4 Ways to Increase Impulse Buys in Your Shop
Most shopping trips involve some sort of impulse buy. You’re in line and realize you need gum or mints or chapstick. Or maybe it’s not even a need. You see a candy bar or bottle of soda, and you’re in the mood for something sweet, so you make the purchase. At a clothing store, you’re checking out and they offer you sunglasses or nail polish or earrings for a ridiculously low price. How can anyone say no?
According to the National Retail Federation (NRF), impulse buys may be on the decline due to self-checkouts and other technologies that decrease time waiting in lines. However, impulse buys can be an excellent source of revenue since they account for only 1 percent of an average supermarket’s space but 4 percent of its profit. How can retailers most effectively use this space and continue to excel in impulse sales in a declining market? Here are four ideas.
1. Think outside the box
We all know the typical impulse buys: candy, soda, gum. What other items can you place at the checkout that people would want to buy? Surprise customers with non-typical items, piquing curiosity and ultimately increasing sales. This may mean displaying a product that you normally wouldn’t sell. Try something new that would appeal to your target audience but that they aren’t used to seeing at your shop. For example, you could display hand lotion, greeting cards, a new book or CD by someone local, etc.
2. Go new and old
The checkout area is a great place to promote both new products and products that are on the way out. People are always curious about trying new things. Make it easy for them by placing new products in prominent places (like upon checkout). If there is a new variety of an already existing product, promote it in the checkout line (example: new treat flavors, new makeup colors, etc.). Based on my own personal experience, I am always tempted to buy a new product when I see it during checkout. Since we are all curious by nature, new products work great for impulse buys.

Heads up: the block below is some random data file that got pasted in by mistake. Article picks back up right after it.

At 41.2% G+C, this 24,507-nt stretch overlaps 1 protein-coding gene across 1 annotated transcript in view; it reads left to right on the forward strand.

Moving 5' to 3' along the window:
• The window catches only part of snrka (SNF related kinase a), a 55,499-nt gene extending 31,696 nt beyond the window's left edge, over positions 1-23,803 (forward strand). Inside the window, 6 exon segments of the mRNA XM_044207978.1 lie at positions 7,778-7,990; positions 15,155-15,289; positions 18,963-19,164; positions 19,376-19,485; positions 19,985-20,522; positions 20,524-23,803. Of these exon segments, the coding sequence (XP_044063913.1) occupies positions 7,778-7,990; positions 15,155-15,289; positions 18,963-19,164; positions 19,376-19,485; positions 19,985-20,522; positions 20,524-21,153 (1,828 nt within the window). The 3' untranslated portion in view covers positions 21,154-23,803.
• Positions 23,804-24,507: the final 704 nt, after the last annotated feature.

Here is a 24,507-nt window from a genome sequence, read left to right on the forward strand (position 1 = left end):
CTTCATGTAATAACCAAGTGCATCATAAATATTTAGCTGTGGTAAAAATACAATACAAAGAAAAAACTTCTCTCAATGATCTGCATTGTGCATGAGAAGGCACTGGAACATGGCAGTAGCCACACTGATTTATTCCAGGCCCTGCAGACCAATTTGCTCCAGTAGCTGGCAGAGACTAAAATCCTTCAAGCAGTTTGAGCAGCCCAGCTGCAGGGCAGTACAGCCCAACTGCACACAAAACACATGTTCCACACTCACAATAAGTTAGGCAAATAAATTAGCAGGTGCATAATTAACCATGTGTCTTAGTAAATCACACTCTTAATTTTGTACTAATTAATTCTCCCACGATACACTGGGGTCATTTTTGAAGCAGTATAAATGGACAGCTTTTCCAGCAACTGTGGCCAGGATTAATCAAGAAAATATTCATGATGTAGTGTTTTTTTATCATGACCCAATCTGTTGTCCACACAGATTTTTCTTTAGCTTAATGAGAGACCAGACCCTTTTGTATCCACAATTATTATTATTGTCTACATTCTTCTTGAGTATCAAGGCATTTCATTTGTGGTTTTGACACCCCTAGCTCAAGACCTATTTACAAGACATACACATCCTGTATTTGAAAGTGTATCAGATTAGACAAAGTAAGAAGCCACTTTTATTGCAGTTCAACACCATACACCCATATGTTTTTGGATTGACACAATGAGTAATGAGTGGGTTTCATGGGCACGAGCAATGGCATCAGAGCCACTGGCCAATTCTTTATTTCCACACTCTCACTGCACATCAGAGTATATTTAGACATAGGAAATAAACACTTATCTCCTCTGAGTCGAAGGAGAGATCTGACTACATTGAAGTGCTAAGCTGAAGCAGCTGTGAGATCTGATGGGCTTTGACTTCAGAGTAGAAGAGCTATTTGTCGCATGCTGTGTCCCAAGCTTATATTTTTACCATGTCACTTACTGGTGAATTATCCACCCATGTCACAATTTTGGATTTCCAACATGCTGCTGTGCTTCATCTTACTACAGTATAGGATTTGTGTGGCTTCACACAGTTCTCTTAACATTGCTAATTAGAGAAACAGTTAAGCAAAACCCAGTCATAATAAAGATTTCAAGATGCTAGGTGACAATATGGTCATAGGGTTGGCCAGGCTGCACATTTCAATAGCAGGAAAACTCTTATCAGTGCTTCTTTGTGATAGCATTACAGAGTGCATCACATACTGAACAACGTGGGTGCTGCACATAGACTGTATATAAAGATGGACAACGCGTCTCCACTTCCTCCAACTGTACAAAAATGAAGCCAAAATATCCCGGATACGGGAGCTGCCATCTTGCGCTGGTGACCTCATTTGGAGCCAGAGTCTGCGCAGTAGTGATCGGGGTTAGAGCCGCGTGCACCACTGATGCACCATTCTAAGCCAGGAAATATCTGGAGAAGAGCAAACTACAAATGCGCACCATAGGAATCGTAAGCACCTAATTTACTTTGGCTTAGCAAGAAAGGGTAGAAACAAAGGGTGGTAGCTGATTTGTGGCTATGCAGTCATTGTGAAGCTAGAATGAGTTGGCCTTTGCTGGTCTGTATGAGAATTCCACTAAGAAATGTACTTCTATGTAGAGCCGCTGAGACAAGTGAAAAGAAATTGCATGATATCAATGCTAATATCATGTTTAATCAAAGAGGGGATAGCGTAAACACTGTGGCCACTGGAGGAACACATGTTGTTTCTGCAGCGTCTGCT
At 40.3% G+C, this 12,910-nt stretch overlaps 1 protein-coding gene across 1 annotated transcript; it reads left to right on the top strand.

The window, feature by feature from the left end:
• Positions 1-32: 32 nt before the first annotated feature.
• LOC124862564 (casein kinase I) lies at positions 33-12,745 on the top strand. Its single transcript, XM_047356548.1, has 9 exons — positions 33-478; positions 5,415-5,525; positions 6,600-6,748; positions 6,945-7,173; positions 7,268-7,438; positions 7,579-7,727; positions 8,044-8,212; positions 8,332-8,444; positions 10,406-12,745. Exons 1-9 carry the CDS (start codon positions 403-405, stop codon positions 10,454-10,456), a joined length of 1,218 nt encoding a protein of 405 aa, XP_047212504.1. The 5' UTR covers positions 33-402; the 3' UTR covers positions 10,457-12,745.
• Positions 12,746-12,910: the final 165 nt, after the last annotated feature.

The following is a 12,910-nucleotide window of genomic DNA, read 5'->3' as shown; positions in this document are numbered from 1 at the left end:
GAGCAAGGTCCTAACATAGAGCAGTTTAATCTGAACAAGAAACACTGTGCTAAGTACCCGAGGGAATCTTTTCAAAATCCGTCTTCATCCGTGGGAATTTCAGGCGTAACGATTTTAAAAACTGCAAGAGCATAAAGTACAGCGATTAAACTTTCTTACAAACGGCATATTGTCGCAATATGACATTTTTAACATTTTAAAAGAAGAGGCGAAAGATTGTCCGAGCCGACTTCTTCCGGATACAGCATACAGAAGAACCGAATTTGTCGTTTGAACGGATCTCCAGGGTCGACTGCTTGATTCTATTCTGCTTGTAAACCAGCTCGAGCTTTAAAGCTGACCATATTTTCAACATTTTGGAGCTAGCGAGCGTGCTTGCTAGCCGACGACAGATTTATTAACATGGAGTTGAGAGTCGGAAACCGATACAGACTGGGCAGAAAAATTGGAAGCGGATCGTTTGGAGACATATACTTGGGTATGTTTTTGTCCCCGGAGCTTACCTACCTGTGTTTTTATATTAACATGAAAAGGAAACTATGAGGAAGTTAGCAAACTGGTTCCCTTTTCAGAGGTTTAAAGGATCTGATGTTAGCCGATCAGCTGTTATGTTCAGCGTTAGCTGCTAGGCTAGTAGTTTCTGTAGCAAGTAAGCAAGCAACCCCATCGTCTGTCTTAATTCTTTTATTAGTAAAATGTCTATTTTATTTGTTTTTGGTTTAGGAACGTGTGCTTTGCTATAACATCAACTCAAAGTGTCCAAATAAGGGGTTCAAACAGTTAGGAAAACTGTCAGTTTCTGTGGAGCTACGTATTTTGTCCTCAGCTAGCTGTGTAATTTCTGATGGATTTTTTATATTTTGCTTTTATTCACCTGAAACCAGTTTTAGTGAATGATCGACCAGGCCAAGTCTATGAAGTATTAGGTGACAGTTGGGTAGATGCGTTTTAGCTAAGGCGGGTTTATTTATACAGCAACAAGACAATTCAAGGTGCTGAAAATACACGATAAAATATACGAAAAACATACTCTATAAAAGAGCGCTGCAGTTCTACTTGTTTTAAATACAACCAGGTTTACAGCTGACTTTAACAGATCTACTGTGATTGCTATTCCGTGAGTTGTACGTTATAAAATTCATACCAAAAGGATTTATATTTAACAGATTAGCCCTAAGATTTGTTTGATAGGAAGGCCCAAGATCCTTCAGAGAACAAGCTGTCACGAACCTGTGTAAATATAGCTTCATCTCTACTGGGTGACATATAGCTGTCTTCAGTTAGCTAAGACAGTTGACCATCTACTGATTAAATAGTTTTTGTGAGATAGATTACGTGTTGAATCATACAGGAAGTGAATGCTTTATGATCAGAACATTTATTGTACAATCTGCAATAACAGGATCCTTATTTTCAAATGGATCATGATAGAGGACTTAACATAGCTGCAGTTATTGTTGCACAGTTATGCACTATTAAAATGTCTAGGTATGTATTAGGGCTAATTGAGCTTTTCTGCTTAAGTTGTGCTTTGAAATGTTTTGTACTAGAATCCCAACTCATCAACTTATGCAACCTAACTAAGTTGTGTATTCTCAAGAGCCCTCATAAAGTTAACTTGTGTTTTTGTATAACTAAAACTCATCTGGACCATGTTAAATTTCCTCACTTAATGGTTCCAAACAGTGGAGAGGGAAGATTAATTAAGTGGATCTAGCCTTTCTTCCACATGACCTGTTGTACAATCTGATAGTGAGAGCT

Old products that will soon be discontinued also work great as impulse purchases. If you’re discontinuing the products anyway, you might as well place them in a prominent position so customers are actually purchasing them.
3. Verbalize any deals upon checkout
Sometimes people are just waiting to be asked in order to say yes. When I’m shopping, the likelihood of me making an impulse purchase goes up significantly if the cashier specifically mentions any of the items at the front. Don’t be shy to ask customers if they’re interested, and be sure to note the price if it’s a really good deal.
4. Promote local products
People love supporting local talent. Partner with local authors, musicians, and artists, and promote their projects at checkout. You could even set aside a couple hours to have local talent come and sign copies of their work and meet your customers. Selling locally-made jams, honeys, and other food items also work well at checkout.
Take advantage of impulse buys with these four ideas. Have you tried other ideas for impulse buys? Let us know in the comments.